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Court Holds Employer Liable For Attack by Staff Member

Court Holds Employer Liable For Attack by Staff Member

Are employers liable for an employees conduct

The supreme court has ruled that a supermarket chain is liable for the actions of a member of staff who physically attacked a customer.

Amjid Khan was working at a Morrisons petrol station in Birmingham in 2008 when he punched and kicked Ahmed Mohamud. Mohamud died in 2014 of an illness unrelated to the incident, and his family continued his legal claim.

The court’s unanimous judgment confirms the far-reaching consequences of the principle of “vicarious liability” and could make it easier for aggrieved customers to sue businesses in future.

Attack in petrol station forecourt

The attack took place on a Morrisons petrol station forecourt in Small Heath, Birmingham, in March 2008. The customer, Ahmed Mohamud, had checked the air pressure in his tyres and then approached the kiosk to see if it was possible to print documents he had on a USB stick. Amjid Khan, the Morrisons employee, refused and ordered Mohamud to drive away. He followed Mohamud on to the forecourt, pulled open the car’s passenger door and punched the customer in the head. Mohamud got out of his car but was knocked down by Khan and repeatedly kicked. A Morrisons supervisor intervened and attempted to prevent Khan from continuing with the assault.

Lawyers for Mohamud argued that Morrisons should be held responsible for the actions of one of their employees. Mohamud argued the kiosk assistant should be regarded as “wearing the badge” of Morrisons and “representing its brand standards”. The supermarket disputed the claim and both the high court and court of appeal declared that Morrisons was not responsible, on the grounds that there was not a sufficiently close connection between the job Khan was employed to do and his conduct in attacking Mohamud.

Supreme Court overrides earlier decisions on employee’s abuse of position

A panel of five supreme court justices analysed evidence at a hearing in London in October and delivered a ruling on Wednesday. The panel’s judgment disagrees with the earlier conclusion of the high court and court of appeal, saying it was wrong to regard Khan as “having metaphorically taken off his uniform the moment he stepped out from behind the counter”. When Khan followed Mohamud to his car and told him “not to come back to the petrol station”, he had been giving an “order” and “purporting to act about his employer’s business”, said the supreme court justice, Lord Toulson.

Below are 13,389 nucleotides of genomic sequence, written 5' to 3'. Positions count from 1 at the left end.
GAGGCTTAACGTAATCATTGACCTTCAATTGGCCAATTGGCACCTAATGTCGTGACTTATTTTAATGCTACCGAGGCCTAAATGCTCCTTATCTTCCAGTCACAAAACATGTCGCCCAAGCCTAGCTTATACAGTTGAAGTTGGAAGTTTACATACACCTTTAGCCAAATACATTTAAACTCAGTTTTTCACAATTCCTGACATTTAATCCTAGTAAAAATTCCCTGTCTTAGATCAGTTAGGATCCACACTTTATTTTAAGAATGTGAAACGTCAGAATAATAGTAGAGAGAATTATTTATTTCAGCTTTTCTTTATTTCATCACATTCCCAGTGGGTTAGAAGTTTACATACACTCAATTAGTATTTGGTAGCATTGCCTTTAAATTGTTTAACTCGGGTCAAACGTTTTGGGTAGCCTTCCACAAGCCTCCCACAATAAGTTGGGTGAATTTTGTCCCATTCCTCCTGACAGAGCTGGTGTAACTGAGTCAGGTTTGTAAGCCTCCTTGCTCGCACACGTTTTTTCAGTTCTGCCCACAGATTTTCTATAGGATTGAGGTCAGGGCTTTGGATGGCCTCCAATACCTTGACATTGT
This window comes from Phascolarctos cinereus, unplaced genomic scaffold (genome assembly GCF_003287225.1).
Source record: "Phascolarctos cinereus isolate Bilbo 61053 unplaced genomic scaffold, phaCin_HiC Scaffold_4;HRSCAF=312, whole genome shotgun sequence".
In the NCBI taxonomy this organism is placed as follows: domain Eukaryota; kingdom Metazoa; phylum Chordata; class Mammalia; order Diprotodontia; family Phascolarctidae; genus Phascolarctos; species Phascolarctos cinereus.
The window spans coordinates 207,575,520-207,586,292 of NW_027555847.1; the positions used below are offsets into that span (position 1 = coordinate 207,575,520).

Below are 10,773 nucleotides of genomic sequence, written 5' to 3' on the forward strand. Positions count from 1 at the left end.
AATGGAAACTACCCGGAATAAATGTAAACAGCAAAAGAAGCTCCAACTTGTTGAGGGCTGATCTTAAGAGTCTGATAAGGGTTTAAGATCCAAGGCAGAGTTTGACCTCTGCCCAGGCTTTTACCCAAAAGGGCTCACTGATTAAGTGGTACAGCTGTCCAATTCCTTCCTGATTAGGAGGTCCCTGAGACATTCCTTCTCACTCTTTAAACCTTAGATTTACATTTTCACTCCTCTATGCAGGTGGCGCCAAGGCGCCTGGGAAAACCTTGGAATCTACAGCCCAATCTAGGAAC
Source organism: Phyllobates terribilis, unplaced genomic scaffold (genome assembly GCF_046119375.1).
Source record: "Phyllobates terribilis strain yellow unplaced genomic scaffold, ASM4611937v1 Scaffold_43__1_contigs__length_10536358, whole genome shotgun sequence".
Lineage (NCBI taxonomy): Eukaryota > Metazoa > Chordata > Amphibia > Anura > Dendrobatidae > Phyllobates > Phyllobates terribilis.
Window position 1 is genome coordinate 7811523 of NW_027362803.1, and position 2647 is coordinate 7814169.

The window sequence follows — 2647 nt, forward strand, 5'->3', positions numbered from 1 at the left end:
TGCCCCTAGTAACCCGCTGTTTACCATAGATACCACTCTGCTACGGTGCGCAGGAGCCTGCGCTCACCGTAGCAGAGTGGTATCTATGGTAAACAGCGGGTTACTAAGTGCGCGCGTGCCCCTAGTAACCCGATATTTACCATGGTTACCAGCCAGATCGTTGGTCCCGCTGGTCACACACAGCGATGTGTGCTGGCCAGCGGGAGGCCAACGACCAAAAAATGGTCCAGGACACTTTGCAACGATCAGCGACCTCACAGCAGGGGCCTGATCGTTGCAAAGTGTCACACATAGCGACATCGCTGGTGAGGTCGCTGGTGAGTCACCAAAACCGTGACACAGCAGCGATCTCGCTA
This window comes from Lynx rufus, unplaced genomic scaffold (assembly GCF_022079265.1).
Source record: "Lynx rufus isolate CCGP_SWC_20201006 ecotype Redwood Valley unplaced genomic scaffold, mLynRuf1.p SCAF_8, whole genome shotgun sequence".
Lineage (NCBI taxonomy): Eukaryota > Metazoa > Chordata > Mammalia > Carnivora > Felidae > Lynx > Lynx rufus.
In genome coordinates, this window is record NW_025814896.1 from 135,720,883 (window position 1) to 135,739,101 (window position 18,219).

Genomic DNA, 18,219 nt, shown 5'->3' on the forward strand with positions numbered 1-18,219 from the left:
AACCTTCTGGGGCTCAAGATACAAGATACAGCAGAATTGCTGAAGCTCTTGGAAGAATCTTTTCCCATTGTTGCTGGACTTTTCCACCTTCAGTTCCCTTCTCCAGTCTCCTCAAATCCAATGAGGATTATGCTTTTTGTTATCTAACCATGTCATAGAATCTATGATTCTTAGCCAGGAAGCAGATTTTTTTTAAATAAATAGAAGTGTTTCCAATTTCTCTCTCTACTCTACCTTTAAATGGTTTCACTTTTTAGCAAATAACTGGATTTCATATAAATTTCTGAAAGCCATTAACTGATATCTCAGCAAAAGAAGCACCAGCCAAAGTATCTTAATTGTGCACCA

It “was a gross abuse of [Khan’s] position, but it was in connection with the business in which he was employed to serve customers,” Lord Toulson said. “His employers entrusted him with that position and . . . should be held responsible for their employee’s abuse of it”. Lord Toulson added that any personal motive for the attack was irrelevant: “It looks obvious that he was motivated by personal racism rather than a desire to benefit his employer’s business, but that is neither here nor there.”

A wake-up call for employers

The supreme court’s decision could have far-reaching implications for scores of companies and raises the prospect of firms being held responsible for acts committed by their staff.

It was previously only in cases where the employee’s role itself involved a risk that a crime could be committed that employers could be held liable. An employer would hitherto have been able to argue that a member of staff was acting for entirely personal reasons – “on a frolic of their own” – if they committed a crime.

This ruling makes it easier for customers of a business who are assaulted by staff, or affected by staff who commit any unlawful act whilst on duty, to hold the employer business liable.

Helping employers keep their employment law policies up-to-date

At IBB Solicitors, we take a proactive approach to workplace problems, helping employers find the best possible outcome for their employment issues. We can help advise on policy reviews and provide expert training for your HR team. Our specialist employment lawyers place heavy emphasis on continuing personal training and development, to ensure that they always present you with the most up-to-date legal and practical advice available.

Find out how we can help you settle disputes and stay on the right side of the UK’s ever-changing employment law by calling us on 01895 207892, or email your details to employment@ibblaw.co.uk.